U.S. senators have once again called on Barack Obama to give weapons to Ukrainian troops fighting pro-Russian rebels in the contested region of eastern Ukraine. The request comes after Democrat whip Dick Durbin met with Ukrainian Prime Minister Arseniy Yatsenyuk on Tuesday and just a day after the White House again ruled out acting on a House resolution in favor of giving Ukraine $300 million of lethal aid.
"Ukraine is at a critical moment in its history," Durbin said. "As Russia continues its unprecedented aggression in the region, the United States should be doing more to ensure Ukraine can defend its borders."
Russia annexed Crimea in March 2014 and has continued to supply troops and weapons to pro-Russian rebels in eastern Ukraine, something Moscow denies it is doing, despite documented allegations by Western governments. The subject of lethal aid was publicly discussed in the days leading up to the signing of the Minsk II agreement in February this year, but the idea was rejected by Obama after discussions with German Chancellor Angela Merkel.
Since the ceasefire went into effect, few days have passed without actual fighting, and in recent weeks fighting has intensified. On Tuesday, eight soldiers were killed -- seven by a single blast from a land mine.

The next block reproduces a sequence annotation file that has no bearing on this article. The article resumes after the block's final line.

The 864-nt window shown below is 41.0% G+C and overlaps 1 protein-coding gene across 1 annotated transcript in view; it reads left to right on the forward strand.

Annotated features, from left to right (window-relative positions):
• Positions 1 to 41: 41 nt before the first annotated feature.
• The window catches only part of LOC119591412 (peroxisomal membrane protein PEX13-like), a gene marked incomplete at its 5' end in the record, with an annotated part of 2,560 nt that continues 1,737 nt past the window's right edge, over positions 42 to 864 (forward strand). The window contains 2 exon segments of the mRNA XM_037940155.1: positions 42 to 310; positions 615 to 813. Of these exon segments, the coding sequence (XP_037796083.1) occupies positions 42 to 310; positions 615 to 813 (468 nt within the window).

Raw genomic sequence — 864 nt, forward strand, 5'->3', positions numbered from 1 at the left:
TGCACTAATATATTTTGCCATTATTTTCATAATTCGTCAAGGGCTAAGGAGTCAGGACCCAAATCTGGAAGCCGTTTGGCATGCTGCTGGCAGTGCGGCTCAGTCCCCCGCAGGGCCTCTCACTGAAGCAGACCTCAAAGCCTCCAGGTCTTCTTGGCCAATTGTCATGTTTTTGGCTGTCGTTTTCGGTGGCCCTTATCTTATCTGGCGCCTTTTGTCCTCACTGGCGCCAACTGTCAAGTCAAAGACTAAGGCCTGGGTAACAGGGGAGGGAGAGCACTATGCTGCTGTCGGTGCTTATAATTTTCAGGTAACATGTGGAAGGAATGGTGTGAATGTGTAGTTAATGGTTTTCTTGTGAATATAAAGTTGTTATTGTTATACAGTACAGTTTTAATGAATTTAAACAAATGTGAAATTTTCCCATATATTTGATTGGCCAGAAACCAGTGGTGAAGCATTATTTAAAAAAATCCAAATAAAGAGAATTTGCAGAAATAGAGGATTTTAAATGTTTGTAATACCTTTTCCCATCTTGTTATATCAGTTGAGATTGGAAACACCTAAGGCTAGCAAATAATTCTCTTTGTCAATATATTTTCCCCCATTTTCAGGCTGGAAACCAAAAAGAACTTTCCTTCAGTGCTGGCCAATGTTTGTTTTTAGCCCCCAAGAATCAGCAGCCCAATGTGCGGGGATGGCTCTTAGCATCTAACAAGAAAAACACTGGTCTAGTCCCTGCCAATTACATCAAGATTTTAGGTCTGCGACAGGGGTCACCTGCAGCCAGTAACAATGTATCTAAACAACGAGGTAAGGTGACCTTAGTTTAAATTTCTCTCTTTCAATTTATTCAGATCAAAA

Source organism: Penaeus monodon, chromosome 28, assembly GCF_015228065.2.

The increase in fighting and deaths has persuaded Congress, which has long been a supporter of supplying weapons to Ukraine, that the country still needs more assistance. So far, the U.S. has given Ukraine around $200 million in nonlethal aid such as bulletproof vests, helmets, sleeping bags and military training.
"At today’s meeting, Prime Minister Yatsenyuk made it clear that increased military aid, defensive weapons and economic support will help Ukraine in its struggle for freedom and sovereignty," said Durbin. "The United States must act swiftly to provide this assistance, and the Senate Ukraine Caucus stands ready to help."
But polling says that a majority of citizens in NATO's biggest member nations agree with Obama. A recent Pew research poll, which asked respondents if they thought Ukraine should receive arms supplies, was taken in Great Britain, Germany, Spain, Italy, Canada, Poland, the United States and France. An average of 59 percent said they did not think Ukraine should get weapons. In the U.S., 46 percent of those polled said Ukraine should receive arms, whereas the more cautious Germans polled at just 19 percent in favor.